Just like everyone has a diaphragm, everyone has a pelvic floor. It is made up of a number of muscles, and can be considered a component of your “core”.
The role of the pelvic floor (PF) is to support the organs within the pelvis.
Pregnancy and Childbirth
A common misconception is that birth itself is the main cause of weakness in the pelvic floor. This is not completely accurate, and pelvic floor issues can arise after caesarean births too. As mentioned above, these muscles support the pelvic organs, and these include the uterus. The combined weight of the uterus and its contents at full term can be around 3kg before taking the baby into account. Carrying this increasing weight on a sling of muscles for months is a stressor in itself.
Of course, birth itself can indeed injure the pelvic floor. 3rd and 4th degree tears are direct injuries to the PF muscles, as is an episiotomy, albeit a more controlled one. After birth, new mothers should be given information from a women’s health physio about exercising the PF. This is a great start, but is general information that may or may not be relevant to the individual. It is true that a strong muscle can contract and relax easier than a weak one. However, these “kegel” type exercises may encourage patients to hold tension in their muscles, potentially causing new problems.
Relaxing the Pelvic Floor Muscles
If your symptoms are caused by tension in the PF, learning to relax the muscles is the first step to improvement.
- Lie down with your knees bent and feet flat on the bed/floor.
- Breathe into your tummy so you can see that it rises up. You can also place your hands on your tummy to feel it rising. Hold your breath for 4-5 seconds, making sure to keep your shoulders relaxed and your ribcage soft.
- While you are holding your breath, consciously relax your tummy downwards and relax your pelvic floor muscles from front to back (as if you are passing urine and as if opening your bowels). You could also use the image of a flower bud opening, until you feel them soften. Remember you are not aiming to do an active push here – you are trying to ‘let go’ of all the muscles instead.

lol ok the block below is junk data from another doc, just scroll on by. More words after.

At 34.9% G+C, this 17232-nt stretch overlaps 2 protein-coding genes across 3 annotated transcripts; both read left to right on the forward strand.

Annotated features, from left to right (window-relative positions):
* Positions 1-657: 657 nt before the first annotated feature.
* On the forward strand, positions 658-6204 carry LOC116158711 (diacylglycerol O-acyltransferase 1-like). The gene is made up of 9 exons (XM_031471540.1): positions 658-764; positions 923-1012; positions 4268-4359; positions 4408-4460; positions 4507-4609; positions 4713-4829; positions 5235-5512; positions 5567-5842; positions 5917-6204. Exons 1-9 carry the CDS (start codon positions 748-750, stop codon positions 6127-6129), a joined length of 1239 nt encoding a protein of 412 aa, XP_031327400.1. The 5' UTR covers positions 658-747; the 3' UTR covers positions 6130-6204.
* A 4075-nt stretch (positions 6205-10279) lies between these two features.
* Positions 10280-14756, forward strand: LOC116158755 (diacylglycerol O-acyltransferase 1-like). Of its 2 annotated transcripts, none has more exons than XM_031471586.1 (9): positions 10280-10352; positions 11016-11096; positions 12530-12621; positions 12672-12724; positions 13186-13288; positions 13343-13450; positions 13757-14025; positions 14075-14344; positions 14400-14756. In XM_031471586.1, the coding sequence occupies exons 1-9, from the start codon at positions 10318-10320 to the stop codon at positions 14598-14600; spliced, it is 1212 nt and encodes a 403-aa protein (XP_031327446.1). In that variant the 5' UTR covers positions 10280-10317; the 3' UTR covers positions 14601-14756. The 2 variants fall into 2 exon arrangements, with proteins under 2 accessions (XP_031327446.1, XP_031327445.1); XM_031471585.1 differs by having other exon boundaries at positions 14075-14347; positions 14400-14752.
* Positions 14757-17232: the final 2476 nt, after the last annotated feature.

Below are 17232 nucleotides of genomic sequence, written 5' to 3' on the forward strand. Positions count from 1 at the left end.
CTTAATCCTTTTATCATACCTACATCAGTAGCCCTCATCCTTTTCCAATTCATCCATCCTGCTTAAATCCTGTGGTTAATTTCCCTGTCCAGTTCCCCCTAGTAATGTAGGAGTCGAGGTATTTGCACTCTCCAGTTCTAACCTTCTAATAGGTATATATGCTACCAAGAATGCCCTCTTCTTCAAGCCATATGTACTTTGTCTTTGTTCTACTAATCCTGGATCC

- Finish with a ‘sigh’ as you breathe out, with your mouth open. This should be completely passive in nature.
Symptoms of a Dysfunctional Pelvic Floor
In both men and women, urinary or faecal incontinence can arise as a result of problems with the PF. Constipation can also be associated, and there is evidence to suggest that manual therapies like osteopathy can help here. Other possible symptoms include:
- Bladder pain
- Urinary urgency
- A feeling of incomplete emptying of the bladder
- Pain or discomfort during sexual intercourse
Sometimes the pelvic floor is tight on one side only. This can potentially interfere with the function of the sphincter muscles, potentially causing leaking on coughing, sneezing, running, and laughing. For women, it can also cause urine to veer off to one side while urinating. If you notice this, do mention it at your appointment as it can help us understand what’s going on.
The male PF can also become dysfunctional, particularly after prostate surgery. There is an amazing factsheet here which focuses specifically on the male experience of PF issues arising from prostate cancer and exercises which may be beneficial.
Back pain can even be related to a problem with the muscles of the pelvic floor. Just like the gluteal muscles can play a role in lower back pain by pulling unevenly on the pelvis, so can the PF. The tailbone attaches to a number of these muscles, and can be the source of very lower back or buttock pain.
If you suspect there is a problem with your pelvic floor, make an appointment with one of our osteopaths here.